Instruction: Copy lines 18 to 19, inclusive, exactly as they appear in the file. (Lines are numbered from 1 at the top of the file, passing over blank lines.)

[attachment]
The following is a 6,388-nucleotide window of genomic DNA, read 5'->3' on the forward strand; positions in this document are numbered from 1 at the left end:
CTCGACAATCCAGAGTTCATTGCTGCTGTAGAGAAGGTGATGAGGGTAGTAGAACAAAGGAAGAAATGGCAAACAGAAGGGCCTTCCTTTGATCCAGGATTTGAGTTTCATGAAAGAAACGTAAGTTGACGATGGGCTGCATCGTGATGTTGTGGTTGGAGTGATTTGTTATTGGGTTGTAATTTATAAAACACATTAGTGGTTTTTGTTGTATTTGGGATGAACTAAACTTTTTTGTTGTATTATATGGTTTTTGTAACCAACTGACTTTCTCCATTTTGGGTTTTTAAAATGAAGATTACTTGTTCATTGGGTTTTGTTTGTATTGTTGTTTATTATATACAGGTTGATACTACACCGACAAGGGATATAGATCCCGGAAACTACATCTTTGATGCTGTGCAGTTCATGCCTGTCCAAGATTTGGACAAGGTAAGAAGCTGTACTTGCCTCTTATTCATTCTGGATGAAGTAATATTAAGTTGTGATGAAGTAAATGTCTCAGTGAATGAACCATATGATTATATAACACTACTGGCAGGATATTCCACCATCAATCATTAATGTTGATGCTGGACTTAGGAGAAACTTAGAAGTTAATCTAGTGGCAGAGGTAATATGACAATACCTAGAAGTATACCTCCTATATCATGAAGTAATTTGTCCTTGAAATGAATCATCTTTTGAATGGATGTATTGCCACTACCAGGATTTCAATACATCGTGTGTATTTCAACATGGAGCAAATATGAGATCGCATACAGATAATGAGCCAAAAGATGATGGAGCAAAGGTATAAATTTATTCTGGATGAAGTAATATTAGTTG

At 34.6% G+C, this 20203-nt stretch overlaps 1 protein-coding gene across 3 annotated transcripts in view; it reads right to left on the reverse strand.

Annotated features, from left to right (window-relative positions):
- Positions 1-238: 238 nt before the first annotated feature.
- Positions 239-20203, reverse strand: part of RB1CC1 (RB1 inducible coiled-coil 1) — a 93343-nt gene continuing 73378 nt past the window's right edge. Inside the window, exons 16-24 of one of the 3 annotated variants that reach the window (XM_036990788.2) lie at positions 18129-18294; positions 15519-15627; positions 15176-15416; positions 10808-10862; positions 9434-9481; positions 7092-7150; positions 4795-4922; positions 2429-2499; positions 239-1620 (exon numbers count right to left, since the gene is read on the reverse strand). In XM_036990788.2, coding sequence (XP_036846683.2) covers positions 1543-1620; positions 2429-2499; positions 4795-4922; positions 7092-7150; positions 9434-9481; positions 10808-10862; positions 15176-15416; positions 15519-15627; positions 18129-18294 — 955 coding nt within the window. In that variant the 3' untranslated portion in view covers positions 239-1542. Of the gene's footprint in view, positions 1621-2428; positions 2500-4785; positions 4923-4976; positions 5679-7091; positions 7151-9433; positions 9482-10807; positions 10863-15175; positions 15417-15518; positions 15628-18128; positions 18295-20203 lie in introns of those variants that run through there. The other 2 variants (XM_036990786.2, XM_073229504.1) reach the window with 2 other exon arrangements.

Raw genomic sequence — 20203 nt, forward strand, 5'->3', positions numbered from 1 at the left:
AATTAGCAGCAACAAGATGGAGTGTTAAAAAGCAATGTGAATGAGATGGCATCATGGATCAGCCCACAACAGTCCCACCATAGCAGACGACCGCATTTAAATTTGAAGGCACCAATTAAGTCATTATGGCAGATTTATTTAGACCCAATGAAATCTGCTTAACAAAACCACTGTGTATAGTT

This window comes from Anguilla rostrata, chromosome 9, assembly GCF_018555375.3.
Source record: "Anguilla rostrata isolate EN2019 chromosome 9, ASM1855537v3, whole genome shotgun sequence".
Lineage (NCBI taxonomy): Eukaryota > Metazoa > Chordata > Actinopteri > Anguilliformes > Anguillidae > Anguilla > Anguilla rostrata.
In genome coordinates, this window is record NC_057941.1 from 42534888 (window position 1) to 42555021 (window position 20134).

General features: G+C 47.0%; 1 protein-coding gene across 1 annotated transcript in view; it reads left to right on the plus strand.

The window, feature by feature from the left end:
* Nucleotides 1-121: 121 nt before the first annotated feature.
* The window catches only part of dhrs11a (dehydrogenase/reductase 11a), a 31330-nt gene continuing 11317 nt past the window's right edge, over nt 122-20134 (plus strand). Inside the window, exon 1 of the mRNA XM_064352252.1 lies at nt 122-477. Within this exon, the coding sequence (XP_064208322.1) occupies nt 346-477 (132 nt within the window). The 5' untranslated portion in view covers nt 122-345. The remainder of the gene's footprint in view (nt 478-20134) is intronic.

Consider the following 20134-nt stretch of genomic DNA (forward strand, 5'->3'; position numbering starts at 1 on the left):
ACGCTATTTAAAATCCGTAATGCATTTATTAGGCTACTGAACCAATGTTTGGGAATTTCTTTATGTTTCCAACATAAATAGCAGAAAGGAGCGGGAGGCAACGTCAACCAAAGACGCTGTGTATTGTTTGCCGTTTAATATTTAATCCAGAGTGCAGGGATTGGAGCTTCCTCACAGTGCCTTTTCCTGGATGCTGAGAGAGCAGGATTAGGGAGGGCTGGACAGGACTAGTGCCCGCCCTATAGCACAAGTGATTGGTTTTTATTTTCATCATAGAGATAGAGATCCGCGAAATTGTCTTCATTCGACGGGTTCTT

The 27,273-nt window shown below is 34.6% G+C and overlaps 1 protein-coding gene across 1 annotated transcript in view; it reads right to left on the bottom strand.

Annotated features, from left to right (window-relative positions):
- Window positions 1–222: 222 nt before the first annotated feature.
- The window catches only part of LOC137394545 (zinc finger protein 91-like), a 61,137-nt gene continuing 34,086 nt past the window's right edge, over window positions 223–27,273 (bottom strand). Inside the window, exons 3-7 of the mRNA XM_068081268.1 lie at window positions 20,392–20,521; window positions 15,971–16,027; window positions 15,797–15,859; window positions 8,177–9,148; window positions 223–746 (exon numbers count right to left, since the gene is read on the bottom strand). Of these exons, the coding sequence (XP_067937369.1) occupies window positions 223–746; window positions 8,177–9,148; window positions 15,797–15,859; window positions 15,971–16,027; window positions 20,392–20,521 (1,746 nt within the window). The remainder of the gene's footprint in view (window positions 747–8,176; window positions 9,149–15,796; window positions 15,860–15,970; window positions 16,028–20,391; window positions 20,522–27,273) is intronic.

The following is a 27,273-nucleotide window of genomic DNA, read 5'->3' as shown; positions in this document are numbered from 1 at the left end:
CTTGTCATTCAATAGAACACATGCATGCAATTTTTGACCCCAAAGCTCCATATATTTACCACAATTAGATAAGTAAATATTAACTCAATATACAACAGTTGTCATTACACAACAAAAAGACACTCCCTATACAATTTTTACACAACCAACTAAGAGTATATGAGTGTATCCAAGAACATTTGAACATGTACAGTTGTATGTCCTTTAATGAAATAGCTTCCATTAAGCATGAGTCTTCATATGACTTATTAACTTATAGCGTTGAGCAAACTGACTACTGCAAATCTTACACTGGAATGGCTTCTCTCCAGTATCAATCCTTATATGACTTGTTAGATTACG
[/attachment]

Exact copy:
ACGCTATTTAAAATCCGTAATGCATTTATTAGGCTACTGAACCAATGTTTGGGAATTTCTTTATGTTTCCAACATAAATAGCAGAAAGGAGCGGGAGGCAACGTCAACCAAAGACGCTGTGTATTGTTTGCCGTTTAATATTTAATCCAGAGTGCAGGGATTGGAGCTTCCTCACAGTGCCTTTTCCTGGATGCTGAGAGAGCAGGATTAGGGAGGGCTGGACAGGACTAGTGCCCGCCCTATAGCACAAGTGATTGGTTTTTATTTTCATCATAGAGATAGAGATCCGCGAAATTGTCTTCATTCGACGGGTTCTT

The 27,273-nt window shown below is 34.6% G+C and overlaps 1 protein-coding gene across 1 annotated transcript in view; it reads right to left on the bottom strand.